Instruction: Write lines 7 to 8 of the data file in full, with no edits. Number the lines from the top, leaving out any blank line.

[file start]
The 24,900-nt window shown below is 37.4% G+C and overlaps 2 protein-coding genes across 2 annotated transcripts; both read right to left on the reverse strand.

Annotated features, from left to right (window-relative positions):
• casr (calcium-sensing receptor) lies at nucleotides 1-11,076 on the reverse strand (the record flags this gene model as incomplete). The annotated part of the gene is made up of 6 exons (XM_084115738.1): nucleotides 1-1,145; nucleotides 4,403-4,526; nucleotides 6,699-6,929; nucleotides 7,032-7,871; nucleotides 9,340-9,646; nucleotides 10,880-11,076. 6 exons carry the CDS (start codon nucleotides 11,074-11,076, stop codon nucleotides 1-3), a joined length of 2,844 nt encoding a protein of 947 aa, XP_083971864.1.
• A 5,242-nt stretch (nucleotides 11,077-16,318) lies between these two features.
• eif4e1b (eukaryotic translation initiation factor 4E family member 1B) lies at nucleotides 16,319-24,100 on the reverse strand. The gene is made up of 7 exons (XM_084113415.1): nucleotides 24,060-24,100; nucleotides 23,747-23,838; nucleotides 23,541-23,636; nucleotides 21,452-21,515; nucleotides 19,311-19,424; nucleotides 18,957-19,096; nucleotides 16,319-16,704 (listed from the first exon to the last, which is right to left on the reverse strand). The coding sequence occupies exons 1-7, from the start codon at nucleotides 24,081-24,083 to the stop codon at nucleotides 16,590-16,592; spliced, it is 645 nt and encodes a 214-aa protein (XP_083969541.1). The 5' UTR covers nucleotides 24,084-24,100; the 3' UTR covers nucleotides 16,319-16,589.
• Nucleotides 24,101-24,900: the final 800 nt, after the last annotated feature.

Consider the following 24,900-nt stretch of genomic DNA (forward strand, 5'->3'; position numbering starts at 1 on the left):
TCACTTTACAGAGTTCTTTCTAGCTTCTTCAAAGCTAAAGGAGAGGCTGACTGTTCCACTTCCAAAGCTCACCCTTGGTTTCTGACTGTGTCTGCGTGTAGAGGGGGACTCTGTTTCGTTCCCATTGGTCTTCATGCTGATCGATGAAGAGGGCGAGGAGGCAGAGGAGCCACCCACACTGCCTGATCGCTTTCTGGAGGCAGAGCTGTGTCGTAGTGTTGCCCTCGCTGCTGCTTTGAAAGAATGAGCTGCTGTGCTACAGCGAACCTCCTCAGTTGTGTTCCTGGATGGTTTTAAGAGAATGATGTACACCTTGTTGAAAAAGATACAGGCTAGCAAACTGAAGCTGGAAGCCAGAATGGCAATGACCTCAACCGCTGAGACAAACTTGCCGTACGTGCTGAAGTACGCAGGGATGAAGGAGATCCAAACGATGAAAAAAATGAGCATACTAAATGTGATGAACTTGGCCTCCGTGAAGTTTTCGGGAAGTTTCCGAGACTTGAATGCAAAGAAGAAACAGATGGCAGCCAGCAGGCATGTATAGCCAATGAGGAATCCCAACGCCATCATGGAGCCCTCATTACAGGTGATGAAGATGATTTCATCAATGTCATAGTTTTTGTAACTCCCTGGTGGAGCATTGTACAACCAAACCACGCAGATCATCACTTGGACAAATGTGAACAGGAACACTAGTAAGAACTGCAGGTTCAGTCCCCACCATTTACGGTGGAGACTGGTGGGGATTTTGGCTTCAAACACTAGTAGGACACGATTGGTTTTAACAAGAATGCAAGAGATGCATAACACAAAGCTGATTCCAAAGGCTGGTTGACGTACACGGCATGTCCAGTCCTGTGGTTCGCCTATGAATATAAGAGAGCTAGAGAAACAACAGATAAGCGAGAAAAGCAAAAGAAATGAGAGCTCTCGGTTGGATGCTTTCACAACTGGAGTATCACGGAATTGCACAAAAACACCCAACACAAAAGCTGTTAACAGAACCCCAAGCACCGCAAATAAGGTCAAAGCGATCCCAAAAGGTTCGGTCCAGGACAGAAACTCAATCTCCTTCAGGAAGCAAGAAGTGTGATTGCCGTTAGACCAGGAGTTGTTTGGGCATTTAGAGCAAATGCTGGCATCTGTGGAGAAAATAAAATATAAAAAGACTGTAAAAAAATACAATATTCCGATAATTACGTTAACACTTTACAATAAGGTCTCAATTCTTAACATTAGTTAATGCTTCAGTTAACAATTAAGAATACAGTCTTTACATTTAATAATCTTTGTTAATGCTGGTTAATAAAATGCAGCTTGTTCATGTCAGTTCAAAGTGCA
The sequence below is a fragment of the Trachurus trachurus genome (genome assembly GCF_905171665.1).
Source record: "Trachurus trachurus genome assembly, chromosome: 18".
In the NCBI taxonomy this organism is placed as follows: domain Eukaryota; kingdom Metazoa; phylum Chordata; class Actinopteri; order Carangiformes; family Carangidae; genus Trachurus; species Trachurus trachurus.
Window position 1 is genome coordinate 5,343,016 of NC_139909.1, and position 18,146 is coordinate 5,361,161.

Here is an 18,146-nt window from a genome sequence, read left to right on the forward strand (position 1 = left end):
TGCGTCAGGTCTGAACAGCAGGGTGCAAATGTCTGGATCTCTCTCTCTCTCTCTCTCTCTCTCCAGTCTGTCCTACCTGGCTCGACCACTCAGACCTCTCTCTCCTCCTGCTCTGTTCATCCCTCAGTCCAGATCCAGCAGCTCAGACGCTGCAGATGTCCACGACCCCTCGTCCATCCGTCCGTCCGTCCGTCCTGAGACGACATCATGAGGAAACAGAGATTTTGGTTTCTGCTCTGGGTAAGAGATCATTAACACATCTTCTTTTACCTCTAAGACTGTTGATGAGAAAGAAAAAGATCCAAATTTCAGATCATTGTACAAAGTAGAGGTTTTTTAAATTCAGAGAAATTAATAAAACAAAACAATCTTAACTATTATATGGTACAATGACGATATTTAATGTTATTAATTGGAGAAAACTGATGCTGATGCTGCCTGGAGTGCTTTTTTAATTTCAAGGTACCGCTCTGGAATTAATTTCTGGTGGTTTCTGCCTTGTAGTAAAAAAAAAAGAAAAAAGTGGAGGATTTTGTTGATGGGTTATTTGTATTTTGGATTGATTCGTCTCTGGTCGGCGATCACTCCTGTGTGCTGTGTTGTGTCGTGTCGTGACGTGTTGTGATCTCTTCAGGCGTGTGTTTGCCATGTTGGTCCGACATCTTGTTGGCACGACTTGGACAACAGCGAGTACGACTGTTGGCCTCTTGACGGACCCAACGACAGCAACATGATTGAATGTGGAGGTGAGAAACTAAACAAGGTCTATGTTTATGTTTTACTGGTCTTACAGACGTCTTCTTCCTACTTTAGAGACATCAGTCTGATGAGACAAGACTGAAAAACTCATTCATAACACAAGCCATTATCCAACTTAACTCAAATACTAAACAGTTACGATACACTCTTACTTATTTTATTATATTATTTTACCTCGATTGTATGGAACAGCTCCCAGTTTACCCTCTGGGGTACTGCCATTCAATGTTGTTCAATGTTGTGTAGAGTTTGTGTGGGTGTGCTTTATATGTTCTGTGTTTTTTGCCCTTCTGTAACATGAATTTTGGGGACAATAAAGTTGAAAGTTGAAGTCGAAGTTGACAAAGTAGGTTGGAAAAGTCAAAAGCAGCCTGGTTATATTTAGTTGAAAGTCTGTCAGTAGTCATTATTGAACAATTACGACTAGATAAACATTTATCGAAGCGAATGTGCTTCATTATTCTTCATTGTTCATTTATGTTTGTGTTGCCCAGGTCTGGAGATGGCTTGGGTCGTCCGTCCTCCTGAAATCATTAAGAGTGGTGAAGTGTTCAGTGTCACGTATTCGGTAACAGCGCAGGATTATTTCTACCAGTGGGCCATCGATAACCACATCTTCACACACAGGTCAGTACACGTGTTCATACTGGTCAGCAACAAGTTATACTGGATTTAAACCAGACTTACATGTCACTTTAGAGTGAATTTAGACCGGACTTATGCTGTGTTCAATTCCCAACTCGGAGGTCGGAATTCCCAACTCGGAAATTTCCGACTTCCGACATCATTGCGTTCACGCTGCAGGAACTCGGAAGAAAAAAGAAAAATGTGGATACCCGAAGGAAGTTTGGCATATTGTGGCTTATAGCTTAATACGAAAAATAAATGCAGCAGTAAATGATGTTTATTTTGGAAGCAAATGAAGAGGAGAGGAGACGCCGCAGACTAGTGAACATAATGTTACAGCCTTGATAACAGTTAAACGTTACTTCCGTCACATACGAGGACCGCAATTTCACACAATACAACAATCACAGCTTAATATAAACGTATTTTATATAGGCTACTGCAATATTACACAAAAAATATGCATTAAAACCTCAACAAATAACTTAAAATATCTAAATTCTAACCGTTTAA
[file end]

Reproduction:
Consider the following 24,900-nt stretch of genomic DNA (forward strand, 5'->3'; position numbering starts at 1 on the left):
TCACTTTACAGAGTTCTTTCTAGCTTCTTCAAAGCTAAAGGAGAGGCTGACTGTTCCACTTCCAAAGCTCACCCTTGGTTTCTGACTGTGTCTGCGTGTAGAGGGGGACTCTGTTTCGTTCCCATTGGTCTTCATGCTGATCGATGAAGAGGGCGAGGAGGCAGAGGAGCCACCCACACTGCCTGATCGCTTTCTGGAGGCAGAGCTGTGTCGTAGTGTTGCCCTCGCTGCTGCTTTGAAAGAATGAGCTGCTGTGCTACAGCGAACCTCCTCAGTTGTGTTCCTGGATGGTTTTAAGAGAATGATGTACACCTTGTTGAAAAAGATACAGGCTAGCAAACTGAAGCTGGAAGCCAGAATGGCAATGACCTCAACCGCTGAGACAAACTTGCCGTACGTGCTGAAGTACGCAGGGATGAAGGAGATCCAAACGATGAAAAAAATGAGCATACTAAATGTGATGAACTTGGCCTCCGTGAAGTTTTCGGGAAGTTTCCGAGACTTGAATGCAAAGAAGAAACAGATGGCAGCCAGCAGGCATGTATAGCCAATGAGGAATCCCAACGCCATCATGGAGCCCTCATTACAGGTGATGAAGATGATTTCATCAATGTCATAGTTTTTGTAACTCCCTGGTGGAGCATTGTACAACCAAACCACGCAGATCATCACTTGGACAAATGTGAACAGGAACACTAGTAAGAACTGCAGGTTCAGTCCCCACCATTTACGGTGGAGACTGGTGGGGATTTTGGCTTCAAACACTAGTAGGACACGATTGGTTTTAACAAGAATGCAAGAGATGCATAACACAAAGCTGATTCCAAAGGCTGGTTGACGTACACGGCATGTCCAGTCCTGTGGTTCGCCTATGAATATAAGAGAGCTAGAGAAACAACAGATAAGCGAGAAAAGCAAAAGAAATGAGAGCTCTCGGTTGGATGCTTTCACAACTGGAGTATCACGGAATTGCACAAAAACACCCAACACAAAAGCTGTTAACAGAACCCCAAGCACCGCAAATAAGGTCAAAGCGATCCCAAAAGGTTCGGTCCAGGACAGAAACTCAATCTCCTTCAGGAAGCAAGAAGTGTGATTGCCGTTAGACCAGGAGTTGTTTGGGCATTTAGAGCAAATGCTGGCATCTGTGGAGAAAATAAAATATAAAAAGACTGTAAAAAAATACAATATTCCGATAATTACGTTAACACTTTACAATAAGGTCTCAATTCTTAACATTAGTTAATGCTTCAGTTAACAATTAAGAATACAGTCTTTACATTTAATAATCTTTGTTAATGCTGGTTAATAAAATGCAGCTTGTTCATGTCAGTTCAAAGTGCA